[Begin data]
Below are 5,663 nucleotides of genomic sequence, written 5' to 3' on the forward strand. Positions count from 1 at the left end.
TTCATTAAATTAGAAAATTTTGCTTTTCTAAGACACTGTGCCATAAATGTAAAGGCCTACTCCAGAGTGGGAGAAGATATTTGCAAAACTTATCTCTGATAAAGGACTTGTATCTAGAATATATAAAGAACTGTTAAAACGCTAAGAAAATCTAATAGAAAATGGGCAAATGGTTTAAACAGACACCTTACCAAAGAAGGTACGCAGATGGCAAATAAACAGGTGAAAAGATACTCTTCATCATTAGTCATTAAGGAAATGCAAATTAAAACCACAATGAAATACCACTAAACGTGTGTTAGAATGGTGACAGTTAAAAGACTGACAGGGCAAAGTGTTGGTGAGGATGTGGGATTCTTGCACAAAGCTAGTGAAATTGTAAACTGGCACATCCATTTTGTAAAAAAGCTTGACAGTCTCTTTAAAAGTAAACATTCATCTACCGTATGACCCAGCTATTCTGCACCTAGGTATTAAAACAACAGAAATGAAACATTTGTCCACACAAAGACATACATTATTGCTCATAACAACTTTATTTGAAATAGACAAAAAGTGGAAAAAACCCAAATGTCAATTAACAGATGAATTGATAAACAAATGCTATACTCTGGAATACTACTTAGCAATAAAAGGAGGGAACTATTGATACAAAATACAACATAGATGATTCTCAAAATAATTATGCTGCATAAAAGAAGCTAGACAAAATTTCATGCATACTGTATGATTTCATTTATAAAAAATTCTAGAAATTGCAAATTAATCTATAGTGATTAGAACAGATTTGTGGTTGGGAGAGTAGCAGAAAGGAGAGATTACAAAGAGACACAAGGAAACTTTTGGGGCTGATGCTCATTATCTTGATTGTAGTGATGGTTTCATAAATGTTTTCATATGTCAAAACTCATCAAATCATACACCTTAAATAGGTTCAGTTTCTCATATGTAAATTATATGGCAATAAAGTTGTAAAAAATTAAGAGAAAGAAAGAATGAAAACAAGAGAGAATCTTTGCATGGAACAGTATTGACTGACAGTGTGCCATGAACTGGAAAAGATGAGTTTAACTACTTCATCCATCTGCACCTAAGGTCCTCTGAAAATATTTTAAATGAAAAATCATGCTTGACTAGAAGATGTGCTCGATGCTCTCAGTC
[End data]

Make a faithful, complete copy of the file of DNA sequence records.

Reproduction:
Below are 5,663 nucleotides of genomic sequence, written 5' to 3' on the forward strand. Positions count from 1 at the left end.
TTCATTAAATTAGAAAATTTTGCTTTTCTAAGACACTGTGCCATAAATGTAAAGGCCTACTCCAGAGTGGGAGAAGATATTTGCAAAACTTATCTCTGATAAAGGACTTGTATCTAGAATATATAAAGAACTGTTAAAACGCTAAGAAAATCTAATAGAAAATGGGCAAATGGTTTAAACAGACACCTTACCAAAGAAGGTACGCAGATGGCAAATAAACAGGTGAAAAGATACTCTTCATCATTAGTCATTAAGGAAATGCAAATTAAAACCACAATGAAATACCACTAAACGTGTGTTAGAATGGTGACAGTTAAAAGACTGACAGGGCAAAGTGTTGGTGAGGATGTGGGATTCTTGCACAAAGCTAGTGAAATTGTAAACTGGCACATCCATTTTGTAAAAAAGCTTGACAGTCTCTTTAAAAGTAAACATTCATCTACCGTATGACCCAGCTATTCTGCACCTAGGTATTAAAACAACAGAAATGAAACATTTGTCCACACAAAGACATACATTATTGCTCATAACAACTTTATTTGAAATAGACAAAAAGTGGAAAAAACCCAAATGTCAATTAACAGATGAATTGATAAACAAATGCTATACTCTGGAATACTACTTAGCAATAAAAGGAGGGAACTATTGATACAAAATACAACATAGATGATTCTCAAAATAATTATGCTGCATAAAAGAAGCTAGACAAAATTTCATGCATACTGTATGATTTCATTTATAAAAAATTCTAGAAATTGCAAATTAATCTATAGTGATTAGAACAGATTTGTGGTTGGGAGAGTAGCAGAAAGGAGAGATTACAAAGAGACACAAGGAAACTTTTGGGGCTGATGCTCATTATCTTGATTGTAGTGATGGTTTCATAAATGTTTTCATATGTCAAAACTCATCAAATCATACACCTTAAATAGGTTCAGTTTCTCATATGTAAATTATATGGCAATAAAGTTGTAAAAAATTAAGAGAAAGAAAGAATGAAAACAAGAGAGAATCTTTGCATGGAACAGTATTGACTGACAGTGTGCCATGAACTGGAAAAGATGAGTTTAACTACTTCATCCATCTGCACCTAAGGTCCTCTGAAAATATTTTAAATGAAAAATCATGCTTGACTAGAAGATGTGCTCGATGCTCTCAGTC